We live at a time of great threats. In particular from Putin, Trump and Xi Jinping, the most powerful Chinese leader since Mao Zedong. The EU is a force for good and security. It has set standards that the world is following. Britain, a small country, needs to be constructively playing its part in Europe as a member of a strong EU, as it has done hitherto.


The book is a manifesto for a better Britain, Better Europe and a better world.


And now we receive this news: The Planet Is Dangerously Close to the Tipping Point for a ‘Hothouse Earth’ from the Stockholm Resilience Centre

The big question is: where is the leadership of the stature needed to make these proposals happen? We need women and men of the calibre of Churchill, Franklin Roosevelt, Beverage, John Maynard Keynes, Attlee, Nye Bevan and George Marshall. I see no sign of their emerging yet, but they will if we play our part.


My only criticism of this book is that there is little mention of climate chaos, our destruction of the ecosystem, the deadly air pollution that is killing millions and the need to live lightly on the Planet Earth. These challenges are arguably the greatest facing humanity. This is a major omission. Addressing them is crucial to our survival. Also there are huge opportunity costs in not doing so. Providing sustainable energy and refurbing Britain’s leaky homes would provide thousands of jobs.


Now a summary of each chapter:


Chapter 1 Falling to pieces describes just how bad things are in the British economy outside the City and South East. England is two countries: London and the South East and the Rest. “Inequality is grotesque.” By every measure of wellbeing the North, Midlands, Wales and Northern Ireland are worse off; worse off than people in many other northern European countries. Nigel Lawson said in the Financial Times, “Brexit gives us the chance to finish the Thatcher revolution.” But what was that revolution? Moral decline – employees seen as costs, vast executive bonuses, the supreme objective of driving share price higher and faster. Austerity leading to cuts that delayed recovery and continue to have disastrous consequences. Productivity is stagnant and companies are underperforming. A third of Britain’ workforce is in persistent poverty. Real wages have fallen by 7% since 2008. Good jobs are increasingly rare, dead end jobs common, education poor, few good apprenticeships, poor career hopes, stagnant wages and virtually no social mobility.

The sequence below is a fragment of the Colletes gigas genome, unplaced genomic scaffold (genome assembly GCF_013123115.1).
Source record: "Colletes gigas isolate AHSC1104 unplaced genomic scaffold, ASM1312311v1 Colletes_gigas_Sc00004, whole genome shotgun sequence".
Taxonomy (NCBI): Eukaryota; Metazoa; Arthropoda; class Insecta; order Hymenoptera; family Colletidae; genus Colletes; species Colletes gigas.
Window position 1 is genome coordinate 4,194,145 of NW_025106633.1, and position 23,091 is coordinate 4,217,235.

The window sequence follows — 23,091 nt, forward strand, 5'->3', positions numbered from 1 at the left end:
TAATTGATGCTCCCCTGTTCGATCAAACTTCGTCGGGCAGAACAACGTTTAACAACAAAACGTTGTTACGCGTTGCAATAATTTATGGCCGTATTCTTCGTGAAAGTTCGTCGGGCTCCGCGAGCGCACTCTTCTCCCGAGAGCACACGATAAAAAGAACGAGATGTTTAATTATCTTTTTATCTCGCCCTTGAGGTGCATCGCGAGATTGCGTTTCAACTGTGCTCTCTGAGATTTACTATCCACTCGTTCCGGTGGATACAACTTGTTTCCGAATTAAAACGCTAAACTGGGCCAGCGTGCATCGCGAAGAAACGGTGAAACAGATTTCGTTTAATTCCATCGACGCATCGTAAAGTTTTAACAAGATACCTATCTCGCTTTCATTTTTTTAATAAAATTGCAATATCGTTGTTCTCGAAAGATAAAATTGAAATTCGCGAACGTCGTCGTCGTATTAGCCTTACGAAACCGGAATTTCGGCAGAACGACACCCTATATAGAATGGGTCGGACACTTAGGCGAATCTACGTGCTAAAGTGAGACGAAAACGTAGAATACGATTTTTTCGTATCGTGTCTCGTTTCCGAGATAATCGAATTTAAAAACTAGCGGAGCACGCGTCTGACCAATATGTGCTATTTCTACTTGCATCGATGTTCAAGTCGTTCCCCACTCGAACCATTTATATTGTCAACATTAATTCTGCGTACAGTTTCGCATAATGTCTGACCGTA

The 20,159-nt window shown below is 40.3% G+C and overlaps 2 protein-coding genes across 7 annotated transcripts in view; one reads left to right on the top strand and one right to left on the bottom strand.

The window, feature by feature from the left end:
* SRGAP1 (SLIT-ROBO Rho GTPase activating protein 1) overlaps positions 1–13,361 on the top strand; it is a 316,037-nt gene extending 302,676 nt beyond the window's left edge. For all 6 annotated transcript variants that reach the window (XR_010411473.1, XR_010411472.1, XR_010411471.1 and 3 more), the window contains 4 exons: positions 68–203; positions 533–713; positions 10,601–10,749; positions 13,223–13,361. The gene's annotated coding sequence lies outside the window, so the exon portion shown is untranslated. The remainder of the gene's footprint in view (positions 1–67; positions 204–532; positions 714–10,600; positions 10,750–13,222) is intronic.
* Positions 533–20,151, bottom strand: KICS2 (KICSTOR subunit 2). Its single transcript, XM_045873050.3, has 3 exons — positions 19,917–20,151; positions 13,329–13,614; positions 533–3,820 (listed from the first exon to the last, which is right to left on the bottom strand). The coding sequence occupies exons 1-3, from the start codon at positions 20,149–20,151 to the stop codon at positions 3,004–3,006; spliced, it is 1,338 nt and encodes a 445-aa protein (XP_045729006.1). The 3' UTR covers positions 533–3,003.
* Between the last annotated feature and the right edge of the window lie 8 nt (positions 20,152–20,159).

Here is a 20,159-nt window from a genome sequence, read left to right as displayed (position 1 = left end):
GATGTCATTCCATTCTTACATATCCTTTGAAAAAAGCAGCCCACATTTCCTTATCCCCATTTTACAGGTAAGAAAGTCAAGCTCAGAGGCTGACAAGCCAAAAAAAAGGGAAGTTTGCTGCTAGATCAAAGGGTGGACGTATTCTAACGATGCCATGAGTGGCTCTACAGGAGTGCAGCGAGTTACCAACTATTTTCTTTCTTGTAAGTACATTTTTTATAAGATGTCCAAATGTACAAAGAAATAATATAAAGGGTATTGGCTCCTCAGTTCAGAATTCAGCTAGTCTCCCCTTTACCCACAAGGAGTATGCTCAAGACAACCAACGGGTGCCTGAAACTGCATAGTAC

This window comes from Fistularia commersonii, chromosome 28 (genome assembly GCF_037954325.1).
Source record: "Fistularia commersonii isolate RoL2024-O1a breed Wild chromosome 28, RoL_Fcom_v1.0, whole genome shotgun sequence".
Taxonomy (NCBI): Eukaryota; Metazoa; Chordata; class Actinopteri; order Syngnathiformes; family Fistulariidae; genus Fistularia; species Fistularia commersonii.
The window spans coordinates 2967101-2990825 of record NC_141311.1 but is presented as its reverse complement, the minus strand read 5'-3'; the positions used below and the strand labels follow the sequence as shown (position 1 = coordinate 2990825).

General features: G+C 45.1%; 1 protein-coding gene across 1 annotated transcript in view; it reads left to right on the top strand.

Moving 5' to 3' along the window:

The Farage technique was to blame our shortcomings on the EU and migration.


The realities of the huge interplay between UK and Europe manufacturing are not understood by Brexiteers. Nor are the advantages of doing business which is relatively near rather than thousands of miles away. Brexiteers fail to appreciate the advantages of the numerous EU trade deals and the difficulties Britain will face in establishing new ones. EU achievements are considerable: creating a greener environment, diminishing the dangers of climate change and promoting good working conditions such as health and safety. The EU made Britain stronger, not weaker. Much of what the Brexiteers offer is pie in the sky. At a time when China, the US and Russia grow ever more threatening, the West must stand together.


Chapter 2 How Mr Farage became leader of the Conservative Party I love this chapter. I like to think of Farage as the artful dodger or the pied piper. He has virtually the whole of Parliament at his feet, most MPs not daring to challenge the alleged “will of the people” , and call for an end to Brexit. Of course he’ll keep his MEP pension of 73,000 euros pa.


Mrs Thatcher’s policy was to destroy anything she could not control like the GLC. Her ideology was to privatise; hence she created the housing crisis. Her successor is Farage. “Faragism” became the driving philosophy of the Conservative Right. He is described in this chapter as “A brash public school semi-rebel – self-confessed “wind up merchant”, “bloody –minded” and “difficult”.  “Chap about town with a pint and a fag” image. He decided not to go to university but instead to make money in the metals market. He outwitted the Conservatives. He won MEP seats, manipulated the public, blaming their ills on migrants. He used the influence of Sky News, sensational headlines in the Sun and Daily Mail, money used illegally and manipulation of social media to misinform the people.